The nobility of the hills
A family with connections to the Kingdom of France
The story begins in the 15th century with Palamède de Forbin, known as the Great, who was consul and ambassador to the King. In this capacity he was in charge of diplomatic negotiations. In 1482, he allowed Provence to be attached to the French Crown, and the King thanked him by appointing him governor of Provence. By this agreement, the monarch became Count of Provence, and Palamède had power over the region equivalent to that of a king. Louis XI then uttered the words that were to become the motto of the Forbins: "You made me count, I make you king".
Already Lords of Solliès and Porquerolles, Palamède and his family inherited considerable power over a territory that included Aragon in Spain, Provence and the Dauphiné. The House of Forbin owned the land of Saint-Marcel and built mills and factories in the Huveaune valley. The family grew rich in maritime trade, becoming one of the most powerful merchant families in Marseille.
A knight and a historian
The Forbins were marquises, merchants, shipowners, bishops... There was even a marshal, a cardinal, and five presidents of the Parliament of Provence among them! One of the most famous was the Count and Knight, Claude de Forbin, an officer in the Royal Navy who travelled the oceans in the 17th and 18th centuries. In his honour, a frigate of the French Navy bears his name. He died on 4 March 1733 in his castle at Saint-Marcel.
Another important figure lived in the chateau and died there on 28 February 1884: the Marquise Roselyne de Forbin d'Oppède, who was a spirited woman and historian. She was one of the most educated women of her generation, frequenting a cultured and cosmopolitan environment, a traveller and a great reader. She wrote several books, notably on Lucretia Borgia and the Saints of Provence. She also painted ceramics for the castle's library, which can still be seen today.
The Château de Saint-Marcel and its park
This illustrious lineage gave Provence an immense architectural heritage, consisting of numerous castles, including that of Saint-Marcel. From a hunting lodge acquired in the 15th century from the Lords of Baux, it became a sumptuous aristocratic residence. The present castle, which has undergone various renovations, dates from 1865: it can be recognised by its Renaissance style, its beautiful corner turret and its 17th century pediment.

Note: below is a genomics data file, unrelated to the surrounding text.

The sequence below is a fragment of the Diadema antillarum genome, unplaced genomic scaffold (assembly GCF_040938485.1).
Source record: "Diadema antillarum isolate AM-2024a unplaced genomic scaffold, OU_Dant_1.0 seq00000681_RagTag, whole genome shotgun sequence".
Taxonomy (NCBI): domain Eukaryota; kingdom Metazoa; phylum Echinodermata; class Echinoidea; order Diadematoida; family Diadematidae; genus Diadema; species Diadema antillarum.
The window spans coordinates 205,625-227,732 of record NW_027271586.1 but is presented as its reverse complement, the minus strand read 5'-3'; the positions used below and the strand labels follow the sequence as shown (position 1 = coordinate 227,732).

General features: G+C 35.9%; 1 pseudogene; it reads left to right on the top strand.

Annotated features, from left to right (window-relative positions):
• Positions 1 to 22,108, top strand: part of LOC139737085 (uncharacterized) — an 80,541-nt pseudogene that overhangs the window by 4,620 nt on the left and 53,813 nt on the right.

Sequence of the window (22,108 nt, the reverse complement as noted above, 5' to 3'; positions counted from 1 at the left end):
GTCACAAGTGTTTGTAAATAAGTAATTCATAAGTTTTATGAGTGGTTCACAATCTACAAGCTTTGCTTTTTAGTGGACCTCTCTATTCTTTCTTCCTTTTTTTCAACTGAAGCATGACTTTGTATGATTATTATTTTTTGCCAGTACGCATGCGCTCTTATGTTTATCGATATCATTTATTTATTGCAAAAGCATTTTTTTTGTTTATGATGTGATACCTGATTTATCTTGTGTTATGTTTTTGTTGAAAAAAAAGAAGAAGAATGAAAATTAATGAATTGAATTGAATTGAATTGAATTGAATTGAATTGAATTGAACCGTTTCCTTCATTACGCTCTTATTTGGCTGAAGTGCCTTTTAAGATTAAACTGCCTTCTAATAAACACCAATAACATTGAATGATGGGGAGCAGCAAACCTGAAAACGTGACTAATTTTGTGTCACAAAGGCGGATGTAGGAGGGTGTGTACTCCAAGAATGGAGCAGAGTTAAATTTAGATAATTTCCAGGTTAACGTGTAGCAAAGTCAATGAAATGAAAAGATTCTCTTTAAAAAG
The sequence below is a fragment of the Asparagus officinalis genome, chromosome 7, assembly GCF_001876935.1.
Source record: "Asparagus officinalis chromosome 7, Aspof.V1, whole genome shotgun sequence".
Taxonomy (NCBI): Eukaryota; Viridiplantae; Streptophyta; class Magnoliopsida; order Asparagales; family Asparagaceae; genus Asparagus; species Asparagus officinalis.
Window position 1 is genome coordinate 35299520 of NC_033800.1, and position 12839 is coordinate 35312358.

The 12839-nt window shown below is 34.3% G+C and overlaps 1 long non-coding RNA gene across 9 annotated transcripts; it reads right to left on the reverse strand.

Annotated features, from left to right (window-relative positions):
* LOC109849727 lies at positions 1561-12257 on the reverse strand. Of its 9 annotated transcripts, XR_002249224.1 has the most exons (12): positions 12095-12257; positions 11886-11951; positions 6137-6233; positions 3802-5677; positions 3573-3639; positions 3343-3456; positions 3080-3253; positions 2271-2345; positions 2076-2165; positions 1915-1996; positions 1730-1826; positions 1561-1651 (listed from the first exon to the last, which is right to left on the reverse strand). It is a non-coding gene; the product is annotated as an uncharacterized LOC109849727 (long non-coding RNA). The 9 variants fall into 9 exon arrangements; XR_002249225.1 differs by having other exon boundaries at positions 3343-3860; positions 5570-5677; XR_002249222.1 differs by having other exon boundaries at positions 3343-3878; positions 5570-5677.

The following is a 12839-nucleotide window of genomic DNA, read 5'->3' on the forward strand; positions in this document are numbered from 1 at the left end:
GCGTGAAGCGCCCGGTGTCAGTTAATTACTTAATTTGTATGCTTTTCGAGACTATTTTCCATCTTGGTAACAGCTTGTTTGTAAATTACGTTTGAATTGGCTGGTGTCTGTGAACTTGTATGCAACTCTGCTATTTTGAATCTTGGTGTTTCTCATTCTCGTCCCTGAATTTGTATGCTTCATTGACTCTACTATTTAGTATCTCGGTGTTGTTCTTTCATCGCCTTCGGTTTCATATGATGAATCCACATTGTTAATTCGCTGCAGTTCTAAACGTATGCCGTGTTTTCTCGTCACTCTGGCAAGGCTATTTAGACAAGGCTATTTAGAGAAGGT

The vast park surrounding the castle, a legacy of the bastide estate of yesteryear, includes, in a private area, a waterfall, water features, a greenhouse, an aviary, as well as a formal garden. Another part, situated further south in the heart of the National Park, is open to visitors: it allows them to admire the Provence cypresses and the Atlas cedars that were planted for pleasure. These two magnificent species reach a height of about twenty metres and can live for several hundred years: they have therefore seen a large part of the history of the Forbins...
Visiting and regulations
Before coming to the Calanques National Park, plan your visit and read the best practices to adopt and the rules to be followed.
The southern part of the château's park, located within the National Park, is open for walks and offers paths and hiking trails to the Col Galvaudan or the Vallon de la Vigie.
The château is now an urban art gallery and a place for artists' residencies: it can be visited with prior reservations. Find all the information on the château site.
Saint-Marcel Quarter, in the northern foothills of the Saint-Cyr massif. Bus RTM n° 15, 15S, 40 or 540, bus stop: Saint-Marcel-Cavaillon, then 5 minutes walk to the end of the Cavaillon crossing to reach the castle.
The public part of the park is accessible by going up Boulevard de la Forbine, then turning left onto an open track in the old enclosure wall of the estate, when you get to a cistern.
GPS coordinates: 43.284379, 5.467861